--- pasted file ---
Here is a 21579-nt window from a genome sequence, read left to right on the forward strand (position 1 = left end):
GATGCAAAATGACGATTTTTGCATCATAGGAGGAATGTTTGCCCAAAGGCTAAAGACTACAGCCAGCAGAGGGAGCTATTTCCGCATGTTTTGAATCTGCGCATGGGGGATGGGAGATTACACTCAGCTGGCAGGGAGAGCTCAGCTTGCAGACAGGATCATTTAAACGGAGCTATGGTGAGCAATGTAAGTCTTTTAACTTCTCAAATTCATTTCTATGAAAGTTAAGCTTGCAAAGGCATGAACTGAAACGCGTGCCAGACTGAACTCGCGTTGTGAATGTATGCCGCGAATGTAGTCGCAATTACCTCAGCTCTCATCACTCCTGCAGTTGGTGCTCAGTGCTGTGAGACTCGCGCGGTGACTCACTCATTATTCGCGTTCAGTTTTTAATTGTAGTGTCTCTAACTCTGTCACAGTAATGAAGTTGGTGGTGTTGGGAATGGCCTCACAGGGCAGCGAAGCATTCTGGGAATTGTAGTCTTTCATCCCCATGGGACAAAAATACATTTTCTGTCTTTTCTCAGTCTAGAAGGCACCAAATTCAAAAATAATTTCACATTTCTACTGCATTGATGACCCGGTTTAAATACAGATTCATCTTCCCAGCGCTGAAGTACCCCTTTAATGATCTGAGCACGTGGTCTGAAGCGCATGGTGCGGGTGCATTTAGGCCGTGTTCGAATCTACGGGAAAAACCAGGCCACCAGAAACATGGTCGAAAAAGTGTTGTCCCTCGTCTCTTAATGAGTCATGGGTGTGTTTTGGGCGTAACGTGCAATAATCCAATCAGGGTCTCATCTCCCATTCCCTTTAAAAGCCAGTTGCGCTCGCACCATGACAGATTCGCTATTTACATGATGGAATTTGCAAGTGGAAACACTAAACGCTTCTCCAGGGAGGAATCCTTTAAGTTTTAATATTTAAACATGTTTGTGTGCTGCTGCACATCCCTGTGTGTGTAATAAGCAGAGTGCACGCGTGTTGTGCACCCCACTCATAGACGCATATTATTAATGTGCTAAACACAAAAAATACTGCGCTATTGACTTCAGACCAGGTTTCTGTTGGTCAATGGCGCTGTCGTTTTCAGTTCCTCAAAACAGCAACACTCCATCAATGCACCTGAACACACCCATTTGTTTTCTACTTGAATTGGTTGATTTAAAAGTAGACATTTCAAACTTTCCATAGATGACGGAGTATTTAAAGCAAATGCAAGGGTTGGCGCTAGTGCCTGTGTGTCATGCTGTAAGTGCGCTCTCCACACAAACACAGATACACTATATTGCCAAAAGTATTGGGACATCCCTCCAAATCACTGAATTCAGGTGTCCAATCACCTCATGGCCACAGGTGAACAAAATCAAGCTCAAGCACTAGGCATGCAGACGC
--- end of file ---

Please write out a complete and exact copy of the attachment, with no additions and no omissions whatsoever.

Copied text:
Here is a 21579-nt window from a genome sequence, read left to right on the forward strand (position 1 = left end):
GATGCAAAATGACGATTTTTGCATCATAGGAGGAATGTTTGCCCAAAGGCTAAAGACTACAGCCAGCAGAGGGAGCTATTTCCGCATGTTTTGAATCTGCGCATGGGGGATGGGAGATTACACTCAGCTGGCAGGGAGAGCTCAGCTTGCAGACAGGATCATTTAAACGGAGCTATGGTGAGCAATGTAAGTCTTTTAACTTCTCAAATTCATTTCTATGAAAGTTAAGCTTGCAAAGGCATGAACTGAAACGCGTGCCAGACTGAACTCGCGTTGTGAATGTATGCCGCGAATGTAGTCGCAATTACCTCAGCTCTCATCACTCCTGCAGTTGGTGCTCAGTGCTGTGAGACTCGCGCGGTGACTCACTCATTATTCGCGTTCAGTTTTTAATTGTAGTGTCTCTAACTCTGTCACAGTAATGAAGTTGGTGGTGTTGGGAATGGCCTCACAGGGCAGCGAAGCATTCTGGGAATTGTAGTCTTTCATCCCCATGGGACAAAAATACATTTTCTGTCTTTTCTCAGTCTAGAAGGCACCAAATTCAAAAATAATTTCACATTTCTACTGCATTGATGACCCGGTTTAAATACAGATTCATCTTCCCAGCGCTGAAGTACCCCTTTAATGATCTGAGCACGTGGTCTGAAGCGCATGGTGCGGGTGCATTTAGGCCGTGTTCGAATCTACGGGAAAAACCAGGCCACCAGAAACATGGTCGAAAAAGTGTTGTCCCTCGTCTCTTAATGAGTCATGGGTGTGTTTTGGGCGTAACGTGCAATAATCCAATCAGGGTCTCATCTCCCATTCCCTTTAAAAGCCAGTTGCGCTCGCACCATGACAGATTCGCTATTTACATGATGGAATTTGCAAGTGGAAACACTAAACGCTTCTCCAGGGAGGAATCCTTTAAGTTTTAATATTTAAACATGTTTGTGTGCTGCTGCACATCCCTGTGTGTGTAATAAGCAGAGTGCACGCGTGTTGTGCACCCCACTCATAGACGCATATTATTAATGTGCTAAACACAAAAAATACTGCGCTATTGACTTCAGACCAGGTTTCTGTTGGTCAATGGCGCTGTCGTTTTCAGTTCCTCAAAACAGCAACACTCCATCAATGCACCTGAACACACCCATTTGTTTTCTACTTGAATTGGTTGATTTAAAAGTAGACATTTCAAACTTTCCATAGATGACGGAGTATTTAAAGCAAATGCAAGGGTTGGCGCTAGTGCCTGTGTGTCATGCTGTAAGTGCGCTCTCCACACAAACACAGATACACTATATTGCCAAAAGTATTGGGACATCCCTCCAAATCACTGAATTCAGGTGTCCAATCACCTCATGGCCACAGGTGAACAAAATCAAGCTCAAGCACTAGGCATGCAGACGC